# Lifson–Roig model

In polymer science, the Lifson–Roig model is a helix-coil transition model applied to the alpha helix-random coil transition of polypeptides;[1] it is a refinement of the Zimm-Bragg model that recognizes that a polypeptide alpha helix is only stabilized by a hydrogen bond only once three consecutive residues have adopted the helical conformation. To consider three consecutive residues each with two states (helix and coil), the Lifson–Roig model uses a 4x4 transfer matrix instead of the 2x2 transfer matrix of the Zimm-Bragg model, which considers only two consecutive residues. However, the simple nature of the coil state allows this to be reduced to a 3x3 matrix for most applications.

The Zimm-Bragg and Lifson–Roig models are but the first two in a series of analogous transfer-matrix methods in polymer science that have also been applied to nucleic acids and branched polymers. The transfer-matrix approach is especially elegant for homopolymers, since the statistical mechanics may be solved exactly using a simple eigenanalysis.

## Parameterization

The Lifson–Roig model is characterized by three parameters: the statistical weight for nucleating a helix, the weight for propagating a helix and the weight for forming a hydrogen bond, which is granted only if three consecutive residues are in a helical state. Weights are assigned at each position in a polymer as a function of the conformation of the residue in that position and as a function of its two neighbors. A statistical weight of 1 is assigned to the "reference state" of a coil unit whose neighbors are both coils, and a "nucleation" unit is defined (somewhat arbitrarily) as two consecutive helical units neighbored by a coil. A major modification of the original Lifson–Roig model introduces "capping" parameters for the helical termini, in which the N- and C-terminal capping weights may vary independently.[2] The correlation matrix for this modification can be represented as a matrix M, reflecting the statistical weights of the helix state h and coil state c.

M hh hc ch cc
hh w v 0 0
hc 0 0 $\sqrt{nc}$ c
ch v v 0 0
cc 0 0 n 1

The Lifson–Roig model may be solved by the transfer-matrix method using the transfer matrix M shown at the right, where w is the statistical weight for helix propagation, v for initiation, n for N-terminal capping, and c for C-terminal capping. (In the traditional model n and c are equal to 1.) The partition function for the helix-coil transition equilibrium is

$Z = V \left(\prod_{i=0}^{N+1} M(i)\right)\tilde{V}$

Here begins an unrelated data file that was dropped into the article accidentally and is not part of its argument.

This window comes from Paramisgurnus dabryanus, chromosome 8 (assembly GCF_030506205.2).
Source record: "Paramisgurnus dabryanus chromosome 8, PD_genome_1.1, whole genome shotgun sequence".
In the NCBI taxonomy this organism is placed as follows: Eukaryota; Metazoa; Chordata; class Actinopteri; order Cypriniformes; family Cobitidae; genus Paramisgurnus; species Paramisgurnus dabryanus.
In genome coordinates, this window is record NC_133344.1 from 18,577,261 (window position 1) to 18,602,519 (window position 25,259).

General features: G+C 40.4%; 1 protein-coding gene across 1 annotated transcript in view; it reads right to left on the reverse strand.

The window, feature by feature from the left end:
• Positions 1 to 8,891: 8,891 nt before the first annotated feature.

where V is the end vector $V=[0 0 0 1]$, arranged to ensure the coil state of the first and last residues in the polymer.

This strategy for parameterizing helix-coil transitions was originally developed for alpha helices, whose hydrogen bonds occur between residues i and i+4; however, it is straightforward to extend the model to 310 helices and pi helices, with i+3 and i+5 hydrogen bonding patterns respectively. The complete alpha/310/pi transfer matrix includes weights for transitions between helix types as well as between helix and coil states. However, because 310 helices are much more common in the tertiary structures of proteins than pi helices, extension of the Lifson–Roig model to accommodate 310 helices - resulting in a 9x9 transfer matrix when capping is included - has found a greater range of application.[3] Analogous extensions of the Zimm-Bragg model have been put forth but have not accommodated mixed helical conformations.[4]

## References

1. ^ Lifson S, Roig A (1961). "On the theory of helix-coil transition in polypeptides". J Chem Phys 34 (6): 1963–1974. doi:10.1063/1.1731802.
2. ^ Doig AJ, Baldwin RL (1995). "N- and C-capping preferences for all 20 amino acids in alpha-helical peptides". Protein Sci 4 (7): 1325–1336. doi:10.1002/pro.5560040708. PMC 2143170. PMID 7670375.
3. ^ Rohl CA, Doig AJ (1996). "Models for the 3(10)-helix/coil, pi-helix/coil, and alpha-helix/3(10)-helix/coil transitions in isolated peptides". Protein Sci 5 (8): 1687–1696. doi:10.1002/pro.5560050822. PMC 2143481. PMID 8844857.
4. ^ Sheinerman FB, Brooks CL (1995). "310 helices in peptides and proteins as studied by modified Zimm-Bragg theory". J Am Chem Soc 117 (40): 10098–10103. doi:10.1021/ja00145a022.